A decade in the making, this new encryption system is so far unhackable.
Virtual Adventures has developed a new form of encryption, and to prove its strength, the company is letting anyone try to crack it.
Developed 10 years ago as part of a video game, Vase Software’s original purpose was to enable secure transfer of video files. The game ultimately failed, but the video encryption system proved surprisingly strong. In the years since, the company transformed itself, switching from game design to cryptography. The company has spent the last few years refining the software from an overly-complex form into a user friendly, market-ready version.
Although Virtual Adventures was hesitant to reveal the proprietary mechanisms of their product, I was able to tease out a pretty distinctive detail: Unlike most other encryption systems, Vase Software is not based on prime numbers, which have some known vulnerabilities.
The software is an information protection system aimed at sensitive databases and other stored information. It’s not a tool for protecting communications as they happen. Instead, think of it more like a safe than a private conversation—Vase Software locks up the valuable databases until they need to be accessed, and makes sure that only someone with the right software can use that data.
It’s all but certain that the encryption will eventually be broken. The goal was not to make an impossible-to-crack system; just an incredibly difficult-to-break one. Vase protects sensitive information, which tends to degrade in value over time. The longer a sensitive database takes to un-encrypt, the safer it is, and it’s easy to imagine a scenario: if files were stolen that contained the location of every CIA agent in a country, it’d be a lot better for the CIA if that file took six months to break, rather than six days.
In February, Virtual Adventures set up a site called “Can you crack this?”, encouraging hackers to try their hands at breaking any of the six encrypted files available for download. There’s even a boastful twitter account that dares the intrepid and savvy to crack the software. Elton Elliot, CEO of Virtual Adventures, also plans to test the product at hacker conventions.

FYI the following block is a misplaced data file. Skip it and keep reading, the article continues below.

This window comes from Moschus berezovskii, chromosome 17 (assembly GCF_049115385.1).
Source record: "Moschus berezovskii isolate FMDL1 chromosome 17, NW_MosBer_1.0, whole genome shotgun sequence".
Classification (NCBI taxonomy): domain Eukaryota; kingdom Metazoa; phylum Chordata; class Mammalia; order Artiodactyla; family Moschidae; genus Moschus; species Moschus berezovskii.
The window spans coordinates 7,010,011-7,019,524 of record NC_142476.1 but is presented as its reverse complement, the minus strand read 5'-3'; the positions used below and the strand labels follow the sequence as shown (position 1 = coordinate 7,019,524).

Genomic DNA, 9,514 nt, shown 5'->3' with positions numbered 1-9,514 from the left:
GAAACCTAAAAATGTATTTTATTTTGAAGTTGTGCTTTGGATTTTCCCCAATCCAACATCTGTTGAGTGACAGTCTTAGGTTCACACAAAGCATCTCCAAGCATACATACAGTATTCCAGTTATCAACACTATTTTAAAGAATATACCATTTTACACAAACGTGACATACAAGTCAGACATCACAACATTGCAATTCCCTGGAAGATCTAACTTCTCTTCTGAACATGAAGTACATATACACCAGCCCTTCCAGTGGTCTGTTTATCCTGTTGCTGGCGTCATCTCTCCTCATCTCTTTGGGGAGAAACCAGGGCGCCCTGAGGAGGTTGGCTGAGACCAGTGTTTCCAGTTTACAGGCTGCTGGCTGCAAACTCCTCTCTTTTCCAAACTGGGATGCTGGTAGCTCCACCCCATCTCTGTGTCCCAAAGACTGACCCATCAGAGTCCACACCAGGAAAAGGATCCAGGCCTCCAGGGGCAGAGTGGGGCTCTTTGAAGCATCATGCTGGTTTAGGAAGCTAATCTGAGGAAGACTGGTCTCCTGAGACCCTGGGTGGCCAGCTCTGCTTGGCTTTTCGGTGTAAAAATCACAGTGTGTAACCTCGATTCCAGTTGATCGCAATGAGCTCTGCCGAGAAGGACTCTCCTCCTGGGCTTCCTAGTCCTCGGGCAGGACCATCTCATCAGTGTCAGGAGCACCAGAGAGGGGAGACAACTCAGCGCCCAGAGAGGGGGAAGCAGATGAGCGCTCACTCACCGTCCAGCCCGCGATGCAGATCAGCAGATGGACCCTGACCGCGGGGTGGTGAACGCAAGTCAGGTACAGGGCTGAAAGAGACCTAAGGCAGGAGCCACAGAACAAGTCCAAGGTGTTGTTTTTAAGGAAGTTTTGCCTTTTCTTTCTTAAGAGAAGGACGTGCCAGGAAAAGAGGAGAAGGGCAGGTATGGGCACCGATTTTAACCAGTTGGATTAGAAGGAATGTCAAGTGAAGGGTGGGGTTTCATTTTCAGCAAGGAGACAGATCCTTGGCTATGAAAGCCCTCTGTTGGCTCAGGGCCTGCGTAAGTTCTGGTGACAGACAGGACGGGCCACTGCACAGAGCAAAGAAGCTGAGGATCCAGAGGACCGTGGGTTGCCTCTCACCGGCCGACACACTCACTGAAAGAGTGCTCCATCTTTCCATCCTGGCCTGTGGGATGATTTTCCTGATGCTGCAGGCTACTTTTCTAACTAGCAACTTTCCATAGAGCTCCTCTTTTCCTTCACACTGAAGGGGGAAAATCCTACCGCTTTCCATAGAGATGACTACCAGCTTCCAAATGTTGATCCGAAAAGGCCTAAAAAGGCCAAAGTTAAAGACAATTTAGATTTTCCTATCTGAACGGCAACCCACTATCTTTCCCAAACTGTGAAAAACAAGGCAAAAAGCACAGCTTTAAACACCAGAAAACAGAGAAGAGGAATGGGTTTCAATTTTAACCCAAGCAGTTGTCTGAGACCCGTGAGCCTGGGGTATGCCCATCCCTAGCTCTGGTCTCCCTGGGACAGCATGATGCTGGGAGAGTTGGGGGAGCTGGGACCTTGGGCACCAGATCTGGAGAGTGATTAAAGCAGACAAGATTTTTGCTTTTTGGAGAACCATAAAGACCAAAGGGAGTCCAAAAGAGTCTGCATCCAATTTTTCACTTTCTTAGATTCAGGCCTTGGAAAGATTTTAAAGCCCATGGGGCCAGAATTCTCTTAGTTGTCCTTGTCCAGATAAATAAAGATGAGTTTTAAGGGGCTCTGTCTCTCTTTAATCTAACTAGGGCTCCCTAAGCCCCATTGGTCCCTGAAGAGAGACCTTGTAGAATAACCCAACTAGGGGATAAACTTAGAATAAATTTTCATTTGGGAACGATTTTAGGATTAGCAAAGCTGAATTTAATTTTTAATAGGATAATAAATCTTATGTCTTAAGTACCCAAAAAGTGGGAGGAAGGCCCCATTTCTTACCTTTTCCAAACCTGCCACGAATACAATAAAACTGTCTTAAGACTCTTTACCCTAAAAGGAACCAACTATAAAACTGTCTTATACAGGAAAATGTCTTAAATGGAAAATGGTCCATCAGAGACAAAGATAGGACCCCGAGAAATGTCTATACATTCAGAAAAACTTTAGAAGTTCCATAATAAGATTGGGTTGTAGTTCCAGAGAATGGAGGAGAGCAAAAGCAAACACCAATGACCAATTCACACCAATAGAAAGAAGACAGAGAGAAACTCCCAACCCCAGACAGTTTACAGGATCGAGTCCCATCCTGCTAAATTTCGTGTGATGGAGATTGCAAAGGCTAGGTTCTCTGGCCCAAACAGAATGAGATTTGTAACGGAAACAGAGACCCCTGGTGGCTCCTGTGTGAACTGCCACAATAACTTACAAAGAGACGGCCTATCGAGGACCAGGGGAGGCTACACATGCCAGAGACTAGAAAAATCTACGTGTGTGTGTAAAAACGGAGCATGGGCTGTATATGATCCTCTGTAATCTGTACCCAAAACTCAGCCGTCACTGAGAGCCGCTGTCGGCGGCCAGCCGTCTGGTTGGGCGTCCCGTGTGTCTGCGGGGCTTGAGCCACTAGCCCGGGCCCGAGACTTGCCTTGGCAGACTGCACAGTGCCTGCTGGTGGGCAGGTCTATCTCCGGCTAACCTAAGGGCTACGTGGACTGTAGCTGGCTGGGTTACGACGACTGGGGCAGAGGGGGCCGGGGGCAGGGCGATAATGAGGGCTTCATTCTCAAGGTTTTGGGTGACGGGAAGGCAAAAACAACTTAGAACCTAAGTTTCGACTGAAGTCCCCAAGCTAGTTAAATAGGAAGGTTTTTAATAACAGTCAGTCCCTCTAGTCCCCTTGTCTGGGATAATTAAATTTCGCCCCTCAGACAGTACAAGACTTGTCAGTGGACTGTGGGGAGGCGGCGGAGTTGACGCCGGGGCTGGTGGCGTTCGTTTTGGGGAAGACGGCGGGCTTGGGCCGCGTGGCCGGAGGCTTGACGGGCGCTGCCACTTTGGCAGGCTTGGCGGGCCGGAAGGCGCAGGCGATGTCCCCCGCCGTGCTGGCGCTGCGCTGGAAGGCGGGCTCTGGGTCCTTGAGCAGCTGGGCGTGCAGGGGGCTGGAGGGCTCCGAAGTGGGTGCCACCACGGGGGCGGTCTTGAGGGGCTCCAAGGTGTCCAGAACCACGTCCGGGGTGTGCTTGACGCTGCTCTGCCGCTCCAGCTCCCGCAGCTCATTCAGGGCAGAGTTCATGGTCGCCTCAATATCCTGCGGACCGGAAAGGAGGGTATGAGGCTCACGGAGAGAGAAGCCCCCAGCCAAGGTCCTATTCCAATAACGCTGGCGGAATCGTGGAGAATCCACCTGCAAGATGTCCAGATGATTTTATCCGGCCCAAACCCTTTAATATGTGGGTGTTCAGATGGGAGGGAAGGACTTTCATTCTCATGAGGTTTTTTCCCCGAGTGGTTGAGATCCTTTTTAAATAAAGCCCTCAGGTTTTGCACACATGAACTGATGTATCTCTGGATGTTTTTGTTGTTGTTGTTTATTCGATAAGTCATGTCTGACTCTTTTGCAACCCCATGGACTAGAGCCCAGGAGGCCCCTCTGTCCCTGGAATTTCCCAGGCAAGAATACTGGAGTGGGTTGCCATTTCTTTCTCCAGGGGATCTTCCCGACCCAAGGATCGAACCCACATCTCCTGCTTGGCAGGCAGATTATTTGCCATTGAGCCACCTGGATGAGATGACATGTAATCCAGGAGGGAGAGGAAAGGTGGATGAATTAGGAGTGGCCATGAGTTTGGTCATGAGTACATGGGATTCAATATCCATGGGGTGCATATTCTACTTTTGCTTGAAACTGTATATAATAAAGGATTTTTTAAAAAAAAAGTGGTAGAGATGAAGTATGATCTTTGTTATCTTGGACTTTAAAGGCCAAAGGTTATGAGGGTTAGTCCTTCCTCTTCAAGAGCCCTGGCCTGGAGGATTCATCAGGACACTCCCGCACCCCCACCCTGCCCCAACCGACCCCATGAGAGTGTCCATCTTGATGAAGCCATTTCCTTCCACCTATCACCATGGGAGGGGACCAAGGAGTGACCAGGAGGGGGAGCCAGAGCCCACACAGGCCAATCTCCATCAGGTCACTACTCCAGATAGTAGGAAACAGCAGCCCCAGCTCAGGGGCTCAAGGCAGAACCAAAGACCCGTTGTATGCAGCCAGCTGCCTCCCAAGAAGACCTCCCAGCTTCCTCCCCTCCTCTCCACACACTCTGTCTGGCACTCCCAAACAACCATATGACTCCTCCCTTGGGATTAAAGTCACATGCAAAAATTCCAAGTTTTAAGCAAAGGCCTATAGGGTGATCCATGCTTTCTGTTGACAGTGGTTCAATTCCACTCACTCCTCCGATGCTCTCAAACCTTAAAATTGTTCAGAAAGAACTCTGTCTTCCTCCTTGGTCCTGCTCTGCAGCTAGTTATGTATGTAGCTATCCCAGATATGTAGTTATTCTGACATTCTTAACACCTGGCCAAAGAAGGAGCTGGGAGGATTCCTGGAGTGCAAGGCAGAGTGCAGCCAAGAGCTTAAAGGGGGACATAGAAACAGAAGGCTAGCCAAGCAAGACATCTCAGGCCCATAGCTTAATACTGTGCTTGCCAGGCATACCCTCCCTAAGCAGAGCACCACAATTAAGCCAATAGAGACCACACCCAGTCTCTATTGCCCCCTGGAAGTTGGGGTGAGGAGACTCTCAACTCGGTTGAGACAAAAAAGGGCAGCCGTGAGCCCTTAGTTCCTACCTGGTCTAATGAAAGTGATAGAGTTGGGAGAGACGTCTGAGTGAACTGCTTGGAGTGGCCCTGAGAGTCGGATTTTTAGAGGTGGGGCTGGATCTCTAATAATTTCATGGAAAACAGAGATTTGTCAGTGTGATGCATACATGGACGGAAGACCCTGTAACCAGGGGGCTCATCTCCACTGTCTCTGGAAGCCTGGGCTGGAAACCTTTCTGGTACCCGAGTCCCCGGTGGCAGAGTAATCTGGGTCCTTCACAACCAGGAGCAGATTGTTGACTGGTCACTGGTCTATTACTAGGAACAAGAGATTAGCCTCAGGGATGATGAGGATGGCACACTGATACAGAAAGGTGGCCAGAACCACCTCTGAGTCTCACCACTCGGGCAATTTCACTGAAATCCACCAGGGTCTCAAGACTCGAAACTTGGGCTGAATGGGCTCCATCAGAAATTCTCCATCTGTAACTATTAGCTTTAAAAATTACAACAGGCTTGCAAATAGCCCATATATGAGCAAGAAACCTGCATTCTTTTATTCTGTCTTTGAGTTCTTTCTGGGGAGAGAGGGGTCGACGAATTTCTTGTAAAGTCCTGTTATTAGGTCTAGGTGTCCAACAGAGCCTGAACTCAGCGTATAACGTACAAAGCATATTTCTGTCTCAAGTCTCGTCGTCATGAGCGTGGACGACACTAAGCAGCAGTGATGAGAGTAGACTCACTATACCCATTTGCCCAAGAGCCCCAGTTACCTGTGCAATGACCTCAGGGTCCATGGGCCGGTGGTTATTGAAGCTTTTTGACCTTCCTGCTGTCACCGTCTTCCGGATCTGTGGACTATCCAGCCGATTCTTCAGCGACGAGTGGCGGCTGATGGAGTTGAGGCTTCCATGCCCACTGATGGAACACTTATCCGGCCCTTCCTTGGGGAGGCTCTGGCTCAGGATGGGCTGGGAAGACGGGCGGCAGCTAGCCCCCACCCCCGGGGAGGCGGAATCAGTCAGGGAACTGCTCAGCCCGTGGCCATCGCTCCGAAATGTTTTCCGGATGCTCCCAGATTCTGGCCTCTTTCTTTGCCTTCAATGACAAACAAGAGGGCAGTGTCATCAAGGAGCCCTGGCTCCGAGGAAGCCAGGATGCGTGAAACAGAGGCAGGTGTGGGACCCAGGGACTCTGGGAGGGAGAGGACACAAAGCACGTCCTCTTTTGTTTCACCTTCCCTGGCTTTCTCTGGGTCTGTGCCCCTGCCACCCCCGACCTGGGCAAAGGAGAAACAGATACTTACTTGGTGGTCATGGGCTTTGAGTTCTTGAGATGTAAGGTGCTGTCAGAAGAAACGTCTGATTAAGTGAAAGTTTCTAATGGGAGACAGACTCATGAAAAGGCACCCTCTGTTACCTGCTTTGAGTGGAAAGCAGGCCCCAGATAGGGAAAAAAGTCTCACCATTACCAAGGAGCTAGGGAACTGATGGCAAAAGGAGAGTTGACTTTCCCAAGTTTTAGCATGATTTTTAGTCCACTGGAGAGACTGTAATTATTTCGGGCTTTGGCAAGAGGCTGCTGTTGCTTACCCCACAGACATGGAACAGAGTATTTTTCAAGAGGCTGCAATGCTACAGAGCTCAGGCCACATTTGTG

While talking with Elliot, the topic of cyber security, and specifically a “cyber Pearl Harbor,” kept coming up. As threats go, it’s hardly world-ending, but I was curious to find out how software that stores encrypted data could protect against a cyber attack that actively disrupts communications and live information. To continue the earlier analogy, this sounded to me like implying a locked bank vault kept the store next door safe. Fortunately, cyberspace isn’t bound by crude physical space metaphors, and it turns out that encrypted information within a virtual safe can protect an entire system. Think about it this way: If all passwords needed for machines to communicate with each other were in a safely encrypted database that required Vase software to un-encrypt, and if the Vase software effectively and rapidly responded to such a breach, it would be that much harder for an attacker to gain access.
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